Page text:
Monday, April 14, 2014

Arun's Delivers an Exquisite If Not Quite Extraordinary Thai Dining Experience -- Chicago Restaurant Review

Restaurant Review

Thai, Prix Fixe
4156 N. Kedzie, Chicago

I don't recall anyone I know ever speaking about Arun's, I can't remember reading a specific review of it and I know I had never driven by it.

Yet I have been aware of the upscale Thai restaurant for many years, and due to it being consistently exalted as one of the best restaurants in Chicago--it is one of just seven awarded five diamonds by AAA--as well as perhaps the very best Thai restaurant in America, I have long been intrigued.

So in the wake of having loved my prix fixe--set price, preset menu--meal at Picasso in Las Vegas in January, I decided to devote a weekend's dining and entertainment budget to an $85 (+ drink, tax & tip) dinner at Arun's, and ate there on a Saturday night in March.

I wouldn't say that I was disappointed as everything about the meal and experience was first-class, but I also can't say that I was blown away. 

Not only did Arun's not thrill like pricey prix fixe indulgences like Picasso, Alinea and Charlie Trotter's, but just in terms of Thai food--while wanting to be deferential to the obvious imagination of chef and owner Arun Sampanthavivat, who has concocted excellence nightly for nearly 30 years--I've probably been more overtly pleased by a great rendition of Pad Thai for around $7.95.

In writing this up a few weeks removed from my visit, I have to refer to my notes and photos to recall what I had and liked. And I know that even the night of my meal, nothing truly set me ablaze with delight.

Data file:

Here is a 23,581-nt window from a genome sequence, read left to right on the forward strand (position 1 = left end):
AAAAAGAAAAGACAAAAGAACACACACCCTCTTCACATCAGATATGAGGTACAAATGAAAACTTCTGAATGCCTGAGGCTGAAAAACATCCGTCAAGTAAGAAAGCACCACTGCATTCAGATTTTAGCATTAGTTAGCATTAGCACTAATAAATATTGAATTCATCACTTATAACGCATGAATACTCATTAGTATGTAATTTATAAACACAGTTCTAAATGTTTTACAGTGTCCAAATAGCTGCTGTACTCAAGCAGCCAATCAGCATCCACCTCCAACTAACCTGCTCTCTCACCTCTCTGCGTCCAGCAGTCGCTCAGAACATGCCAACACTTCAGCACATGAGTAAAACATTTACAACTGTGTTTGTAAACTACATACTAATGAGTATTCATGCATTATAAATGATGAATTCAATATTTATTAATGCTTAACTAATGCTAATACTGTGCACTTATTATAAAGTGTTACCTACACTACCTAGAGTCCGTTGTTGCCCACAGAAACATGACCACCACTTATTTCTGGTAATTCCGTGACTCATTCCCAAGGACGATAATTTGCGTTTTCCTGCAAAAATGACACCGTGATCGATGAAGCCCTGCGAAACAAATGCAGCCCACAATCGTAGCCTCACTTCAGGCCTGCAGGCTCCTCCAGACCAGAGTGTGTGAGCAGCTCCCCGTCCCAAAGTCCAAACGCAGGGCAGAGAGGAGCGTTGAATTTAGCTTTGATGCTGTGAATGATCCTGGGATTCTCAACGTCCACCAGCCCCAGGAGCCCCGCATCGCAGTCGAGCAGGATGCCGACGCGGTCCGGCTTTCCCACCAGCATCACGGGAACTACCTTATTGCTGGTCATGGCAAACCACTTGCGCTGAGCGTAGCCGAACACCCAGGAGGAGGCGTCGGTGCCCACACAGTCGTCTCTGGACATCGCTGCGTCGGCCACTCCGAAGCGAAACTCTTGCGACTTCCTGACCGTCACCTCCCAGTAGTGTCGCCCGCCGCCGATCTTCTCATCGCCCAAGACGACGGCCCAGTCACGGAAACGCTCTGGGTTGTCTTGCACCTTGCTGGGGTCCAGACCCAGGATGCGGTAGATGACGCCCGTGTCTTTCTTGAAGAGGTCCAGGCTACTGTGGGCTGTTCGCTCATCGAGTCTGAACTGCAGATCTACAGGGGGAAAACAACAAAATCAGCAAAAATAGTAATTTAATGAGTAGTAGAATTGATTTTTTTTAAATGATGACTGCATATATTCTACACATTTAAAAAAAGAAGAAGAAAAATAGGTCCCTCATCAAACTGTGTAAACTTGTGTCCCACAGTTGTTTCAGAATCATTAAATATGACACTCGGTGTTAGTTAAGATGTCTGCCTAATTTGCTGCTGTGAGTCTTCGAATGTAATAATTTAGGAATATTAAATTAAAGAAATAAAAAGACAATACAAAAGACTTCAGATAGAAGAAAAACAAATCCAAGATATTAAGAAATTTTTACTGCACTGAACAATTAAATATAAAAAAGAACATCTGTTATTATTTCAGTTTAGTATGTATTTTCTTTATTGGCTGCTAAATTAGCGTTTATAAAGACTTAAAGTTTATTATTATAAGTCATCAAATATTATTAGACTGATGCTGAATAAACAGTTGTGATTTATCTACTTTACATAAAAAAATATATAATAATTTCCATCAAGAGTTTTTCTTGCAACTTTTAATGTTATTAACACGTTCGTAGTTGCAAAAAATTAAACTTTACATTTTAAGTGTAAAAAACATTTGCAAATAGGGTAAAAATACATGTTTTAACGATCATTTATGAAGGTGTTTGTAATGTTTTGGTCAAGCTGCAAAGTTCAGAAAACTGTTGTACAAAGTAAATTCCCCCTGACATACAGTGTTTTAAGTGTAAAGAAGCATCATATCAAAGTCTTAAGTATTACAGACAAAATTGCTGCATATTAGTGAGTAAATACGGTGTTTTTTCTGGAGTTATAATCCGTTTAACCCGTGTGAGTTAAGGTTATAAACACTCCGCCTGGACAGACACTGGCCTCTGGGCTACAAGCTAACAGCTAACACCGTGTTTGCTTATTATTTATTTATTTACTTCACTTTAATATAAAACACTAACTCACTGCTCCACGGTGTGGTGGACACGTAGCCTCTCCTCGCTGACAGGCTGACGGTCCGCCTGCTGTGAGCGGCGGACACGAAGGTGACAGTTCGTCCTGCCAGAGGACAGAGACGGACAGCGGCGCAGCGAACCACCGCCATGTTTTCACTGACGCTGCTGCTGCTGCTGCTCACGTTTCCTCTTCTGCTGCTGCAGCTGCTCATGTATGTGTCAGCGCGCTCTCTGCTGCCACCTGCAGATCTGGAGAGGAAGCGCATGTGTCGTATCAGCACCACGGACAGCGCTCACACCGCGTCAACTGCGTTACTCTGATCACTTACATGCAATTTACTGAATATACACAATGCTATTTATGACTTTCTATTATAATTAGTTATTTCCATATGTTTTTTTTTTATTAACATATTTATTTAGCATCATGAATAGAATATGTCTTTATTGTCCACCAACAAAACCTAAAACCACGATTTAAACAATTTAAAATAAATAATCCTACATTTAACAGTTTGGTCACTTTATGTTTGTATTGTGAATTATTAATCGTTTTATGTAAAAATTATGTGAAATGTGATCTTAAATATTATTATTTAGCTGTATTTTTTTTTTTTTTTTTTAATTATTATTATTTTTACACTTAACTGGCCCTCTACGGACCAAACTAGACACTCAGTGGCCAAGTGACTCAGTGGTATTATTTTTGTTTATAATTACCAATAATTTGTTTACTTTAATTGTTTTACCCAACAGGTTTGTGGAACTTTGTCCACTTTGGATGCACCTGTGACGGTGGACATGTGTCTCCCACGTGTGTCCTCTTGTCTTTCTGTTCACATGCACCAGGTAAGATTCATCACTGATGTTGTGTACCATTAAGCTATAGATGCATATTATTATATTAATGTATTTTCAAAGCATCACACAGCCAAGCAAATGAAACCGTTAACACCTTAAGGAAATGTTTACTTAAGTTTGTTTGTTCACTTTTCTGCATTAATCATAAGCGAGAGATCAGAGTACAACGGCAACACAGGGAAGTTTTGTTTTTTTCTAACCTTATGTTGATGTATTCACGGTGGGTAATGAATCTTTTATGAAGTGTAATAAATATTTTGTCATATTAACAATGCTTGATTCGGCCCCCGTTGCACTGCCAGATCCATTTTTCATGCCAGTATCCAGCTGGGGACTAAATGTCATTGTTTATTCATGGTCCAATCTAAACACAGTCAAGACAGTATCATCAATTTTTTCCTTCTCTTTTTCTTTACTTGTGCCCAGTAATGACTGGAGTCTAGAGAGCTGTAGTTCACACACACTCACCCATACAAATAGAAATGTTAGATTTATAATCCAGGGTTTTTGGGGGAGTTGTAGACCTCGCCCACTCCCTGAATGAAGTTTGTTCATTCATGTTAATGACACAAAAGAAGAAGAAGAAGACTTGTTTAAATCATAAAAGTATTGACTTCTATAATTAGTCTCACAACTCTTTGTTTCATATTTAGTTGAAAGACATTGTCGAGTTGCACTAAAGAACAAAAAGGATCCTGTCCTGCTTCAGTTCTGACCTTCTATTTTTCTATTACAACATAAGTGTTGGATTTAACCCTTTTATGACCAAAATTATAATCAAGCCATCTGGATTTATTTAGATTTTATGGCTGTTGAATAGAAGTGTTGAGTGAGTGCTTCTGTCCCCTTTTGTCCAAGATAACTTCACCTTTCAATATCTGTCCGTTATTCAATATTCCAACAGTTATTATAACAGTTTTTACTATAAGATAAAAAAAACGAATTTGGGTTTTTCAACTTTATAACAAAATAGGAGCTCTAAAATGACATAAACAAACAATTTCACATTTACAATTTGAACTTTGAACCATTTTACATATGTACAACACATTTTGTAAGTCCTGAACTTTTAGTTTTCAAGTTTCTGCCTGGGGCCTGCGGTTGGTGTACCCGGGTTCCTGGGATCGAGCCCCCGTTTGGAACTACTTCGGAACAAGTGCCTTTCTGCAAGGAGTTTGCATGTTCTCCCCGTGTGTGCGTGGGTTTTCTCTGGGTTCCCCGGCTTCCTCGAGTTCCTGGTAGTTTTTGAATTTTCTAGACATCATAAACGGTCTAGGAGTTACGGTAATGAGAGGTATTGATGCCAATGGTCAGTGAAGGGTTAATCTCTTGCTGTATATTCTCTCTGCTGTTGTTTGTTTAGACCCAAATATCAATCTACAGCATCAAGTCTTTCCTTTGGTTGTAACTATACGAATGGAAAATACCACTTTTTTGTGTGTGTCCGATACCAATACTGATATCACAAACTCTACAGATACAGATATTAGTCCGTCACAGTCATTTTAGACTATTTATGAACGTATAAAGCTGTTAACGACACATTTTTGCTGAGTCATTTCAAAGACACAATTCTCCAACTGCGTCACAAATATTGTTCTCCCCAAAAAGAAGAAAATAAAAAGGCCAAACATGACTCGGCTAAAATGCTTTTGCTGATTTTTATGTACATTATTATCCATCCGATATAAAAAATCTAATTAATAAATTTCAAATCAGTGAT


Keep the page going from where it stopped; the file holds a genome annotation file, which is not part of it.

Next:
As one would expect, the service being excellent--despite being given the wrong check at the end--with a rotation of servers patiently describing each course as I took notes on my phone.

And though I was seated in an area with more low-key art, there were walls gorgeously covered with the elaborate paintings by the owner/chef's brother, Anawat.

I was allowed to freely peruse and photograph them all, which was thrilling in itself.

And no doubt about it, I definitely enjoyed a unique, savory and substantive meal. Just not one as historic or euphoric as I was hoping.

Twelve courses were served: 6 appetizers, 4 entrees and 2 desserts. 

Soon after making my reservation through Open Table in mid-January, I received a confirmation phone call from the restaurant in which I was asked about any food restrictions. I informed them about my poultry allergy, so no chicken, duck or turkey.
But there was no menu on the table, or current one online, and no indication of what I would be served. Although I'd had prix fixe meals before, this was the first one that was truly blind.
I did not order any wine and there was no salt or pepper on the table.

Here's a rundown of the 12 courses I enjoyed at Arun's:

1. Winter Rice Porridge with seasoned pork & fried dough - Excellent
2. Oyster Pancake with garlic chives, bean sprouts, spicy mayo - Terrific 
3. Steamed Rice Dumpling filled with shrimp & jicama and sweet chili vinaigrette sauce - Good, sauce really good
4. Meekati - thin noodles (vermicelli), with mint prawn, black bean coconut sauce, tofu, garlic chive and a flat omelette - Very good

5. Tom Yum Soup - pork hock, herbs - OK

After this course, my main waiter indicated that I had had 6 courses, but luckily I had notes as I was only done with 5.
6. Yum Makrua - Fried eggplant, carved cucumber cup with Thai salad; would have been chicken instead of eggplant - Good, spicy
7. Lobster Tail with garlic sauce - Good
8. Basil Tilapia with corn and zucchini (usually chicken instead of tilapia) - Fair, nothing special
9. Three-flavored Fish - sweet/spicy/sour sauce and Nemo made from a carrot - Good
10. Beef Mussaman with string potato - Good but not sensational
11. Kibosha Squash, sweet black rice and beans, tapioca bubbles, coconut milk - Traditional Thai dessert - Good
12. Mixed Sorbet - Lichi and orchid blossom with poached pear & raspberry sauce - Excellent 

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